Friday, April 27, 2012

Growing up too fast

My oldest daughter has always had an amazing imagination.  She can entertain herself for hours playing with her stuffed animals and making up games.  At bedtime, especially, she will setup a pile of 10 or so of her stuffed animals on her bed and play camping with them, or school, or church, singing time, or any number of games. In fact, sometimes, she would kick her stuffed cat, Ariel, out of the room and ask us to put Ariel in the hallway because she was being too loud and not allowing her to go to sleep.

Enter the ability to read. I think it's great that my daughter is learning to read.  It's opening up a whole new world of entertaining herself and not having to wait for mom and dad to read books to her. My husband and I had a conversation the other night that we noticed that she was much quieter in bed before lights out and that we couldn't hear her playing with her animals. The next morning, the following conversation occurred:

Daughter to her 4 year old brother: "I never play with my stuffed animals anymore."
Mom: "Why not?"
"I like to read books in my bed instead."
"You can do both things."
"I can't remember the games I used to play with my animals."
"You can always make up new games to play with them."
"But they like to play the old games and I can't remember how to play them."


Ok, so I didn't really yell that out loud, but I wanted to.  I wanted to say "You can't grow up yet! You're only 6! Yes, reading is great, but you need to be a little girl and play with your stuffed animals forever." It made me sad. She really is growing up too fast, and I don't like it. I'm not ready for it. And Ariel and her other animals are getting lonely. I may have to start playing with her stuffed animals on her behalf.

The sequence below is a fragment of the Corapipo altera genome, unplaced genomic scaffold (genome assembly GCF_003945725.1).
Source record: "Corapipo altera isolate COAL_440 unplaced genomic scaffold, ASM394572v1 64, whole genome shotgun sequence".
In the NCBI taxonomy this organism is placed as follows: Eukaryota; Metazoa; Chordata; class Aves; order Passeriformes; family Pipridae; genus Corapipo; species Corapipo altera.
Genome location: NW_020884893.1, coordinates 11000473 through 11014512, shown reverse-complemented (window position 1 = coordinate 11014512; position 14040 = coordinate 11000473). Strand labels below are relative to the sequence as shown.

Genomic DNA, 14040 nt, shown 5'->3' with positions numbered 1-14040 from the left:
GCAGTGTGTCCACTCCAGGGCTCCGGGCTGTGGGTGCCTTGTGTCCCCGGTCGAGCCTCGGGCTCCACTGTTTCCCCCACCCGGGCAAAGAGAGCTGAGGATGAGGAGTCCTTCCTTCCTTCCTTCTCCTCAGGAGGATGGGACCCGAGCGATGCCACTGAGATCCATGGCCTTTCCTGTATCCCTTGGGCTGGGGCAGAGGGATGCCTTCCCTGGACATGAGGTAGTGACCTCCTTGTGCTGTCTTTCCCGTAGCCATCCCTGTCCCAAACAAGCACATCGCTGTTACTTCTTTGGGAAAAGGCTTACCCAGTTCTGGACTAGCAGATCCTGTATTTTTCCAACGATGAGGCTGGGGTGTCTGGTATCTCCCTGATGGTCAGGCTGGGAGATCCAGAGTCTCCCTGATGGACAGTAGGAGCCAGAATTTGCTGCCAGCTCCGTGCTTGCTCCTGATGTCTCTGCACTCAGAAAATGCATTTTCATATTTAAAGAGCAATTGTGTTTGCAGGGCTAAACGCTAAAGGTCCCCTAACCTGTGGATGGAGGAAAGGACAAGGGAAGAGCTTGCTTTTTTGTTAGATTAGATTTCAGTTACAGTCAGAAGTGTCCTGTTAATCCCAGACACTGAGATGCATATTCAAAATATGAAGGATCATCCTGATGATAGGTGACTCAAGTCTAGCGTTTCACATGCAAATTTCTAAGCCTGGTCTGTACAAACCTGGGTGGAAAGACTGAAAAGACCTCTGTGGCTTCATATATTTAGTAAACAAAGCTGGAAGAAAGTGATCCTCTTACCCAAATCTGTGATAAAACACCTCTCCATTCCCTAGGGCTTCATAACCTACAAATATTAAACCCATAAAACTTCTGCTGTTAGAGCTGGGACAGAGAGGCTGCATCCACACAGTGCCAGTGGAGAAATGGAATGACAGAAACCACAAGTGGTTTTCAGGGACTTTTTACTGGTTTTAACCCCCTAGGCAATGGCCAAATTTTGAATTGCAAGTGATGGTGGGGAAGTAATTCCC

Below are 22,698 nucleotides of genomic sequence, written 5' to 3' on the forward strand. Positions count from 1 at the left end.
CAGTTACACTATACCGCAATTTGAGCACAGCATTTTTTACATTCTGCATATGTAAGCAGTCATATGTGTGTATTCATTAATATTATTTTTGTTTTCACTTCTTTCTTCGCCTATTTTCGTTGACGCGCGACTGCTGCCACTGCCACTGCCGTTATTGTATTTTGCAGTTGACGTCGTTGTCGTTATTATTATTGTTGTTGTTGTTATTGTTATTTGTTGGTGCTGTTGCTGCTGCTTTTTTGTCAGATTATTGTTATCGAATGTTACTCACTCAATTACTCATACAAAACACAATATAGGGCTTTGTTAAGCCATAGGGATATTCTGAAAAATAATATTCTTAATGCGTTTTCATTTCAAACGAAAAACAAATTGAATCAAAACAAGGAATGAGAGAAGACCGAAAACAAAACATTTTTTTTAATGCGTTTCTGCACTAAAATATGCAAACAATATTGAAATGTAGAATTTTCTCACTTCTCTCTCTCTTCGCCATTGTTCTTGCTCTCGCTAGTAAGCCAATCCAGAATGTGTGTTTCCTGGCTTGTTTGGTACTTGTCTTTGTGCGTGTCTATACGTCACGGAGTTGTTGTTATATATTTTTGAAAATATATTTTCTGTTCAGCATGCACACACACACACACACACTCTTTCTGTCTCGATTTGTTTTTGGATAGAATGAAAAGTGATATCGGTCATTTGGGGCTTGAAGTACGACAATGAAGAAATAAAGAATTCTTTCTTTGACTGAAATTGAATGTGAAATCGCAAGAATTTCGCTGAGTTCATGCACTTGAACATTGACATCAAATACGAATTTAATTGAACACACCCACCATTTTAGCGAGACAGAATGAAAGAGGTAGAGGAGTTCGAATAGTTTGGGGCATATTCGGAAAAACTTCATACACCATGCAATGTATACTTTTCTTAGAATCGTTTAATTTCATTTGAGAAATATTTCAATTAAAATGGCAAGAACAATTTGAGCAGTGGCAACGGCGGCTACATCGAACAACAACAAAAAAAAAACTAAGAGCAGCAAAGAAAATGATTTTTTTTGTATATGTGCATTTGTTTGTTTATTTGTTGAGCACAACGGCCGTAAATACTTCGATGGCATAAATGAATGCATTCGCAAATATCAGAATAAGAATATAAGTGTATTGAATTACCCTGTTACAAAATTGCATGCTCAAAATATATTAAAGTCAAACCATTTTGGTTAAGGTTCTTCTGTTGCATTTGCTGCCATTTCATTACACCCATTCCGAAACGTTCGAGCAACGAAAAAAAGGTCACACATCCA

Friday, April 20, 2012

Personal finance principles...applied to child rearing

As I finished up another tax season of working much more than I really like to, I was thinking about some personal finance principles that I teach.  Here are some of them applied to child rearing.

1 - Start the saving habits now. Don't wait until you have a lot of money.
It would be so easy to get  a lot of work done if I ignored my children. It would be so easy to say "I'll play games with them when I'm not so busy" or "I'll start taking them on walks once tax season is over". It's not true.  Life doesn't really get less busy.  We always seem to find things to occupy our time. If I don't get in the habit of making my children a priority and finding time to play with them even when I'm busy, it's not going to happen. Ever.

2 - It's never too early to start.
Just like the principle of compound interest, it's never too early to invest in teaching your children. If you start when they're young, it's so much easier than trying to teach them something when they're 13 and don't really want to listen to Mom and Dad.  Not that 3 year olds want to listen that much more, but at least you have a few more opportunities.

3 - Even a little bit makes a difference.
Sometimes, even just the little things we do with our children make a difference. Five minutes spent coloring with my child, or 30 minutes on a "date" with a child may seem like a little thing, but sometimes it ends up being something a child remembers and brings up over and over again.

A good reminder to myself that a true principle is a true principle regardless of what subject it is applied to.

Friday, April 6, 2012

Imperfection and Grace

No mother is perfect.  Not you. Not the neighbor who seems to have it all pulled together.  Not the grandmother who seems to have raised 10 perfectly sane children. Not the author of the book who has all the answers as to how to raise perfect children. But, through the grace of God, I can be made perfect.  Not immediately. Not easily. But I can try. And repent. And try again.  And plead with God for his help. And eventually get there.

"But the God of all grace, who hath called us unto his eternal glory by Christ Jesus, after that ye have suffered a while, make you perfect, stablish, strengthen, settle you." (1 Peter 5:10)

At this Easter time, I thank God for his grace and for the atonement of Jesus Christ which helps to strengthen, stablish and settle me as a mother and as a child of God.